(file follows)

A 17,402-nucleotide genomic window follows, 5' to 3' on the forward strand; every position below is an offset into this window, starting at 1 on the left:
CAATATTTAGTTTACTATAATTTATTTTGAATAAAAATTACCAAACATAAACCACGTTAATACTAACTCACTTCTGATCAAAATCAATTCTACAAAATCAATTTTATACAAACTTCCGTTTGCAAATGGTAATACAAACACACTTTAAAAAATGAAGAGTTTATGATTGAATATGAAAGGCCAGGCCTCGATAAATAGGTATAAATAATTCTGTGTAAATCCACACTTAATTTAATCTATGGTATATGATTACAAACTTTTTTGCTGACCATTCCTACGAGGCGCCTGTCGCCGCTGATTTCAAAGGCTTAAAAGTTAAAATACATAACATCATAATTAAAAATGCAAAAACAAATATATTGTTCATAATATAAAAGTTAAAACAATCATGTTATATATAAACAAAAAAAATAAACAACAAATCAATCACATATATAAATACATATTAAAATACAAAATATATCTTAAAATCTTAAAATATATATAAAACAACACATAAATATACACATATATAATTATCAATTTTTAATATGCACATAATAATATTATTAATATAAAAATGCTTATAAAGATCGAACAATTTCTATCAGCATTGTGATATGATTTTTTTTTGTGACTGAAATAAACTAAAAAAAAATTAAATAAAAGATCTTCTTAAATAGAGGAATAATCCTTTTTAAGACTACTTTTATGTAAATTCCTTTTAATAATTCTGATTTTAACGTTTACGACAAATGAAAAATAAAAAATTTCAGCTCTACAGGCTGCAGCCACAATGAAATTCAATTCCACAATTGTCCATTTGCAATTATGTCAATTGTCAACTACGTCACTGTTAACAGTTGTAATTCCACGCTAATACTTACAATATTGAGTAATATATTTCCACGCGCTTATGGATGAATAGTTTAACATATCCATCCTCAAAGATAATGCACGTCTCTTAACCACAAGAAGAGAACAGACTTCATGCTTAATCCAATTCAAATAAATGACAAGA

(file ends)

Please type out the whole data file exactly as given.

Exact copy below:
A 17,402-nucleotide genomic window follows, 5' to 3' on the forward strand; every position below is an offset into this window, starting at 1 on the left:
CAATATTTAGTTTACTATAATTTATTTTGAATAAAAATTACCAAACATAAACCACGTTAATACTAACTCACTTCTGATCAAAATCAATTCTACAAAATCAATTTTATACAAACTTCCGTTTGCAAATGGTAATACAAACACACTTTAAAAAATGAAGAGTTTATGATTGAATATGAAAGGCCAGGCCTCGATAAATAGGTATAAATAATTCTGTGTAAATCCACACTTAATTTAATCTATGGTATATGATTACAAACTTTTTTGCTGACCATTCCTACGAGGCGCCTGTCGCCGCTGATTTCAAAGGCTTAAAAGTTAAAATACATAACATCATAATTAAAAATGCAAAAACAAATATATTGTTCATAATATAAAAGTTAAAACAATCATGTTATATATAAACAAAAAAAATAAACAACAAATCAATCACATATATAAATACATATTAAAATACAAAATATATCTTAAAATCTTAAAATATATATAAAACAACACATAAATATACACATATATAATTATCAATTTTTAATATGCACATAATAATATTATTAATATAAAAATGCTTATAAAGATCGAACAATTTCTATCAGCATTGTGATATGATTTTTTTTTGTGACTGAAATAAACTAAAAAAAAATTAAATAAAAGATCTTCTTAAATAGAGGAATAATCCTTTTTAAGACTACTTTTATGTAAATTCCTTTTAATAATTCTGATTTTAACGTTTACGACAAATGAAAAATAAAAAATTTCAGCTCTACAGGCTGCAGCCACAATGAAATTCAATTCCACAATTGTCCATTTGCAATTATGTCAATTGTCAACTACGTCACTGTTAACAGTTGTAATTCCACGCTAATACTTACAATATTGAGTAATATATTTCCACGCGCTTATGGATGAATAGTTTAACATATCCATCCTCAAAGATAATGCACGTCTCTTAACCACAAGAAGAGAACAGACTTCATGCTTAATCCAATTCAAATAAATGACAAGA